I thought about the last night, what I’d said to Paul. The truth was that I lived with two ghosts.  I sat watching the glow of a drab dawn breaking around the balcony and didn’t feel alone.  Sam kept me company; or, more truthfully, the ache of losing her did.  Months ago, just before I’d moved into the flat, Paul had asked me cautiously when I planned to go back to work.  I’d said ‘soon’.  What I’d meant was, when the ache goes away.  Paul had been tactful; I’d seen his disapproval, though, the question barely less obvious for being unasked.  Was this what Sam would have wanted?

Of course it wasn’t. She wouldn’t have wanted me to forget, either, and I couldn’t see any other way to move on.  Leaving our home had been enough of a betrayal.  The passing of six months had done nothing to numb the hurt.  I didn’t believe at that point that any amount of time could hope to.

Yet, sitting there watching muted TV and the creep of early morning light, I realised I didn’t have to carry around another ghost as well. The first real sense of my dream came back to me then–claustrophobia, a dim shape barely a hand’s breadth away–and I shuddered.  Who was he?  No one I knew.  No one I was responsible for.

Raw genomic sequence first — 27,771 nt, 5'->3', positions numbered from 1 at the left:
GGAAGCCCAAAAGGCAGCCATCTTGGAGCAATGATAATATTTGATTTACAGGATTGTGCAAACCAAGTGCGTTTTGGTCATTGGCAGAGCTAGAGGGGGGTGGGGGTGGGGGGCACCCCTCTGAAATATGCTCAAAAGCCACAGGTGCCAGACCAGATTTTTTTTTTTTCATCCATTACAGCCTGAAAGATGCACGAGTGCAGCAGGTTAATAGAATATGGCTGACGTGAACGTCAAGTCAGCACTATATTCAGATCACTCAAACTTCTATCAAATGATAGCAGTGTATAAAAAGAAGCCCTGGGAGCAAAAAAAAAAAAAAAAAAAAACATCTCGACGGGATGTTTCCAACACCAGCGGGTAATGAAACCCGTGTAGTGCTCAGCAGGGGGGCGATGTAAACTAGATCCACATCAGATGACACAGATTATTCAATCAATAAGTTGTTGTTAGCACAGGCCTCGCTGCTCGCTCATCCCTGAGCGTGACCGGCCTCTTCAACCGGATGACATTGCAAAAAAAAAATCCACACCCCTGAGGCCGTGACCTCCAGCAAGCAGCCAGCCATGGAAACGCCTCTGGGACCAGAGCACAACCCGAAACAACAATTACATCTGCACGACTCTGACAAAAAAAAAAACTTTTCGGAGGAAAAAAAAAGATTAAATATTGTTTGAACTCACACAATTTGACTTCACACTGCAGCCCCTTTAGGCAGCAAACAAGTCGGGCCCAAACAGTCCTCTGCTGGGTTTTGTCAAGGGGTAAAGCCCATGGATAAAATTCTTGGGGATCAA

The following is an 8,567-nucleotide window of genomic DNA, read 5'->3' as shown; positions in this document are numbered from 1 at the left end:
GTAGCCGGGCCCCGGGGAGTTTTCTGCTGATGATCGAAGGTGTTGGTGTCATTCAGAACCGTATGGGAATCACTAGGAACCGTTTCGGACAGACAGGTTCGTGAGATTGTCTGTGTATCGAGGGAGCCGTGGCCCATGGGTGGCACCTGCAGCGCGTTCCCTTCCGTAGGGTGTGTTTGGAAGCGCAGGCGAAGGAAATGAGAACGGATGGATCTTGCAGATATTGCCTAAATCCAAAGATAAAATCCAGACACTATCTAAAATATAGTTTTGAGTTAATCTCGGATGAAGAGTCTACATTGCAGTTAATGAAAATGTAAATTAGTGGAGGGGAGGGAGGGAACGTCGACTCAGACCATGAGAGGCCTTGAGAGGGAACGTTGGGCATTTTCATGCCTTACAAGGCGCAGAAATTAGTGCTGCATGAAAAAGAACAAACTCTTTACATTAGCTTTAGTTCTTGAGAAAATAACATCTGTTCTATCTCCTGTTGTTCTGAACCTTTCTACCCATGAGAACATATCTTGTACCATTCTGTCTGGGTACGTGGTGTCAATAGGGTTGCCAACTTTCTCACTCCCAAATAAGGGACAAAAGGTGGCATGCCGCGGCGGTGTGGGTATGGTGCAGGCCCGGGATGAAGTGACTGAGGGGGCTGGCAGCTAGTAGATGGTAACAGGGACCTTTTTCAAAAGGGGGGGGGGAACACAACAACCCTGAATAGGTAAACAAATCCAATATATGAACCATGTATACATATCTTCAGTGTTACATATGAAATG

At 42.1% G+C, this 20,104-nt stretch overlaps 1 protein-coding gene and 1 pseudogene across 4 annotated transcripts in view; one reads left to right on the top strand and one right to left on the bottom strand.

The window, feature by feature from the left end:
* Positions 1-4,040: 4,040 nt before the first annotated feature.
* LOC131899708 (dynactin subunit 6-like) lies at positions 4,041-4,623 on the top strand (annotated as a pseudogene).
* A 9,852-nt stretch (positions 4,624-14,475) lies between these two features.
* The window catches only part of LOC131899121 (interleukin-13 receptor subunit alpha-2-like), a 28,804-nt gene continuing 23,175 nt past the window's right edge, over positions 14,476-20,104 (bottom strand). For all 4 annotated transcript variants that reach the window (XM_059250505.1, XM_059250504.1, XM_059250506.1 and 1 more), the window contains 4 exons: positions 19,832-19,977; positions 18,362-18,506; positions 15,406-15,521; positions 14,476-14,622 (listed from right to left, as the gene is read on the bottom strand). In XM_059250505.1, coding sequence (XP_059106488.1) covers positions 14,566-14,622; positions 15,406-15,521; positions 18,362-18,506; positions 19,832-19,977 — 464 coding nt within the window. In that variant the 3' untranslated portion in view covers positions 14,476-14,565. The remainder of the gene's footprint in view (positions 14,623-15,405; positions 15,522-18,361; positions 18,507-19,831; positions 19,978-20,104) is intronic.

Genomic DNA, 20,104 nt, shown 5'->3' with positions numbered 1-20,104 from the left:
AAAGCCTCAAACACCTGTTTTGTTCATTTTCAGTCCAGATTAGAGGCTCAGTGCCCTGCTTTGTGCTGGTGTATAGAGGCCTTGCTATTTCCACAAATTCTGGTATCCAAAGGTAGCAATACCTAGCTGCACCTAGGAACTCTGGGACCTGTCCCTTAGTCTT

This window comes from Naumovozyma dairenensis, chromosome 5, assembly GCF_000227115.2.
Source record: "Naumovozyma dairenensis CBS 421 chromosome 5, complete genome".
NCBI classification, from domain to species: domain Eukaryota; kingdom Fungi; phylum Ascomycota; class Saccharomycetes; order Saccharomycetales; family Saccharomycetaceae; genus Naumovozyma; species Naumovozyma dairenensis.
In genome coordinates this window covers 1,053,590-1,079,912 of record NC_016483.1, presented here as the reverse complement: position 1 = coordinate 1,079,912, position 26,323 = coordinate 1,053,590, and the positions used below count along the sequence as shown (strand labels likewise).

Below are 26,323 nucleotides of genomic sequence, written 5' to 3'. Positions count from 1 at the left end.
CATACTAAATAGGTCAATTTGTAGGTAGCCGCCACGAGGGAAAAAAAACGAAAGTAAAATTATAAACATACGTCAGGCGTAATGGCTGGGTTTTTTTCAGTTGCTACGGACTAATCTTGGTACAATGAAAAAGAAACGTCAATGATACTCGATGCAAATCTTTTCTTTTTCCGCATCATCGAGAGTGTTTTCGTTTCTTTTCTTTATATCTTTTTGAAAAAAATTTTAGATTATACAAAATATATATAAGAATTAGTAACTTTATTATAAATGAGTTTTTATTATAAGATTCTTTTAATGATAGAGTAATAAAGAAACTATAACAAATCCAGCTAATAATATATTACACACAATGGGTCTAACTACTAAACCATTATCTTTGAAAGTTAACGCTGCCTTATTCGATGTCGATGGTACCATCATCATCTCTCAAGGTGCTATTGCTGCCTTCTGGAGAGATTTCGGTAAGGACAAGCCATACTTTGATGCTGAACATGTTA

I made strong coffee to bring myself round, turned on my computer. I searched for the name of my block of flats.  None of the results looked interesting, so I added ‘death’, and, when that didn’t help, ‘murder’, then ‘suicide’, ‘tragedy’, and anything I could think of in a similar vein.  There was nothing.

I was sure my logic was sound. The building couldn’t be more than five years old, I was on the fourth floor, and if the place really was haunted then its phantom tenant must be a recent acquisition.  There was also Paul’s pipes theory, of course, and the possibility that I was being crazy.  After an hour of fruitless searching, that seemed far more convincing.

Still, I wasn’t quite ready to give up. Paul was indirectly response for starting my obsession, so perhaps he could help finish it.  I went back into the bedroom, grabbed the phone.

The voice at the other end was barely recognisable as Paul’s. “Do you know what the time is?” he grunted.


“It’s half six, man.”

No wonder he sounded groggy. “I’m sorry,” I said, “I didn’t think. I need a favour, that’s all.”

“If I say yes, can I go back to sleep? I don’t have to be up for another hour.”

“Sure, I’m sorry. I just wondered … if there’d been a suspicious death where I live, you’d have some record of that, right?”


“Murder, suicide? Some weird accident, I don’t know.”

There was a long pause. “Are you asking me to check police records to hunt for your ghost?”

“I guess.”

An even longer pause. “I’m not about to abuse police resources for you. But there’s a guy on the Evening Mail I could ask.”

“I’d appreciate it.”